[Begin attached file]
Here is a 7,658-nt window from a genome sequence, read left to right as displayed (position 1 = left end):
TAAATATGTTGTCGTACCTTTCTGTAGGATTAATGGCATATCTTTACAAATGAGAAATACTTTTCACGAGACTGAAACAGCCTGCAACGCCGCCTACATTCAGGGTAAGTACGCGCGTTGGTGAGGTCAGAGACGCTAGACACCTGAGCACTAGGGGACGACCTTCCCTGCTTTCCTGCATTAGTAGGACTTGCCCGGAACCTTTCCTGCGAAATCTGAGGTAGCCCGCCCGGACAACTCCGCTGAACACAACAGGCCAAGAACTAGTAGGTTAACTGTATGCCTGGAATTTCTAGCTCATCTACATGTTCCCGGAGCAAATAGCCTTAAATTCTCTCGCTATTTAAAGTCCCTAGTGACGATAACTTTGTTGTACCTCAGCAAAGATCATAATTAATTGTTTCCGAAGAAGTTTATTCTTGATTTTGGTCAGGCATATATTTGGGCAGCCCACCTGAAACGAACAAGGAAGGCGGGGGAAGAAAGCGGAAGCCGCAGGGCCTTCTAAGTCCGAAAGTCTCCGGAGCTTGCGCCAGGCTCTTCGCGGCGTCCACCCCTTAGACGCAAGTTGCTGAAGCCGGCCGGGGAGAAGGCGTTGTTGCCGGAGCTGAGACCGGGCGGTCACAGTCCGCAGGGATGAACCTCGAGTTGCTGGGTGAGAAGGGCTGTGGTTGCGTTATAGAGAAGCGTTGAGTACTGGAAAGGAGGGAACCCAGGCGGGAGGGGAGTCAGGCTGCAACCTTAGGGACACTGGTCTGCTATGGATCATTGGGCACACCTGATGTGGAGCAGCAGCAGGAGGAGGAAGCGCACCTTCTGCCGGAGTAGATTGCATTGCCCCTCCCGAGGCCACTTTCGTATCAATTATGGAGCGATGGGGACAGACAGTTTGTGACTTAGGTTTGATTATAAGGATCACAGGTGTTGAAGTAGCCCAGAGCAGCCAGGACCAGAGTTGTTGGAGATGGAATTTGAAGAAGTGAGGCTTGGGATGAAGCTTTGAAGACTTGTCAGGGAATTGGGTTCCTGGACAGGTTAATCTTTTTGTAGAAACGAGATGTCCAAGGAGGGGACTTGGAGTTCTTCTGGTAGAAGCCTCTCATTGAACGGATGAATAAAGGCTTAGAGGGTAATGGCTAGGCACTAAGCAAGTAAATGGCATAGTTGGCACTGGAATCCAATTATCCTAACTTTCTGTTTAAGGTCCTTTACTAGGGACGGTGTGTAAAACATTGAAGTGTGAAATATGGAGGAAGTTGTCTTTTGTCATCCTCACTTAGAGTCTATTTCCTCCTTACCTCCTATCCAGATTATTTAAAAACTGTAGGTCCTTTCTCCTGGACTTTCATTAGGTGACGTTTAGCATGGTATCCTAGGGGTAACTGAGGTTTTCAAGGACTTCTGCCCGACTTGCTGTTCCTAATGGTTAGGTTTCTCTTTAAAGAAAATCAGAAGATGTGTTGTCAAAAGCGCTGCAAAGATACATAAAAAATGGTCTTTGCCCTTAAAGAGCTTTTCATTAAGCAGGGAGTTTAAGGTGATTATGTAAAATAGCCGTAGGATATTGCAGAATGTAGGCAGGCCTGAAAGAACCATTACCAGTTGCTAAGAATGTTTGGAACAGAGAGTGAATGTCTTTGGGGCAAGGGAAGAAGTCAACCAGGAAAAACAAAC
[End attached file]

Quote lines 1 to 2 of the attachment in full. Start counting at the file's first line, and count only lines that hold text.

Here is a 7,658-nt window from a genome sequence, read left to right as displayed (position 1 = left end):
TAAATATGTTGTCGTACCTTTCTGTAGGATTAATGGCATATCTTTACAAATGAGAAATACTTTTCACGAGACTGAAACAGCCTGCAACGCCGCCTACATTCAGGGTAAGTACGCGCGTTGGTGAGGTCAGAGACGCTAGACACCTGAGCACTAGGGGACGACCTTCCCTGCTTTCCTGCATTAGTAGGACTTGCCCGGAACCTTTCCTGCGAAATCTGAGGTAGCCCGCCCGGACAACTCCGCTGAACACAACAGGCCAAGAACTAGTAGGTTAACTGTATGCCTGGAATTTCTAGCTCATCTACATGTTCCCGGAGCAAATAGCCTTAAATTCTCTCGCTATTTAAAGTCCCTAGTGACGATAACTTTGTTGTACCTCAGCAAAGATCATAATTAATTGTTTCCGAAGAAGTTTATTCTTGATTTTGGTCAGGCATATATTTGGGCAGCCCACCTGAAACGAACAAGGAAGGCGGGGGAAGAAAGCGGAAGCCGCAGGGCCTTCTAAGTCCGAAAGTCTCCGGAGCTTGCGCCAGGCTCTTCGCGGCGTCCACCCCTTAGACGCAAGTTGCTGAAGCCGGCCGGGGAGAAGGCGTTGTTGCCGGAGCTGAGACCGGGCGGTCACAGTCCGCAGGGATGAACCTCGAGTTGCTGGGTGAGAAGGGCTGTGGTTGCGTTATAGAGAAGCGTTGAGTACTGGAAAGGAGGGAACCCAGGCGGGAGGGGAGTCAGGCTGCAACCTTAGGGACACTGGTCTGCTATGGATCATTGGGCACACCTGATGTGGAGCAGCAGCAGGAGGAGGAAGCGCACCTTCTGCCGGAGTAGATTGCATTGCCCCTCCCGAGGCCACTTTCGTATCAATTATGGAGCGATGGGGACAGACAGTTTGTGACTTAGGTTTGATTATAAGGATCACAGGTGTTGAAGTAGCCCAGAGCAGCCAGGACCAGAGTTGTTGGAGATGGAATTTGAAGAAGTGAGGCTTGGGATGAAGCTTTGAAGACTTGTCAGGGAATTGGGTTCCTGGACAGGTTAATCTTTTTGTAGAAACGAGATGTCCAAGGAGGGGACTTGGAGTTCTTCTGGTAGAAGCCTCTCATTGAACGGATGAATAAAGGCTTAGAGGGTAATGGCTAGGCACTAAGCAAGTAAATGGCATAGTTGGCACTGGAATCCAATTATCCTAACTTTCTGTTTAAGGTCCTTTACTAGGGACGGTGTGTAAAACATTGAAGTGTGAAATATGGAGGAAGTTGTCTTTTGTCATCCTCACTTAGAGTCTATTTCCTCCTTACCTCCTATCCAGATTATTTAAAAACTGTAGGTCCTTTCTCCTGGACTTTCATTAGGTGACGTTTAGCATGGTATCCTAGGGGTAACTGAGGTTTTCAAGGACTTCTGCCCGACTTGCTGTTCCTAATGGTTAGGTTTCTCTTTAAAGAAAATCAGAAGATGTGTTGTCAAAAGCGCTGCAAAGATACATAAAAAATGGTCTTTGCCCTTAAAGAGCTTTTCATTAAGCAGGGAGTTTAAGGTGATTATGTAAAATAGCCGTAGGATATTGCAGAATGTAGGCAGGCCTGAAAGAACCATTACCAGTTGCTAAGAATGTTTGGAACAGAGAGTGAATGTCTTTGGGGCAAGGGAAGAAGTCAACCAGGAAAAACAAAC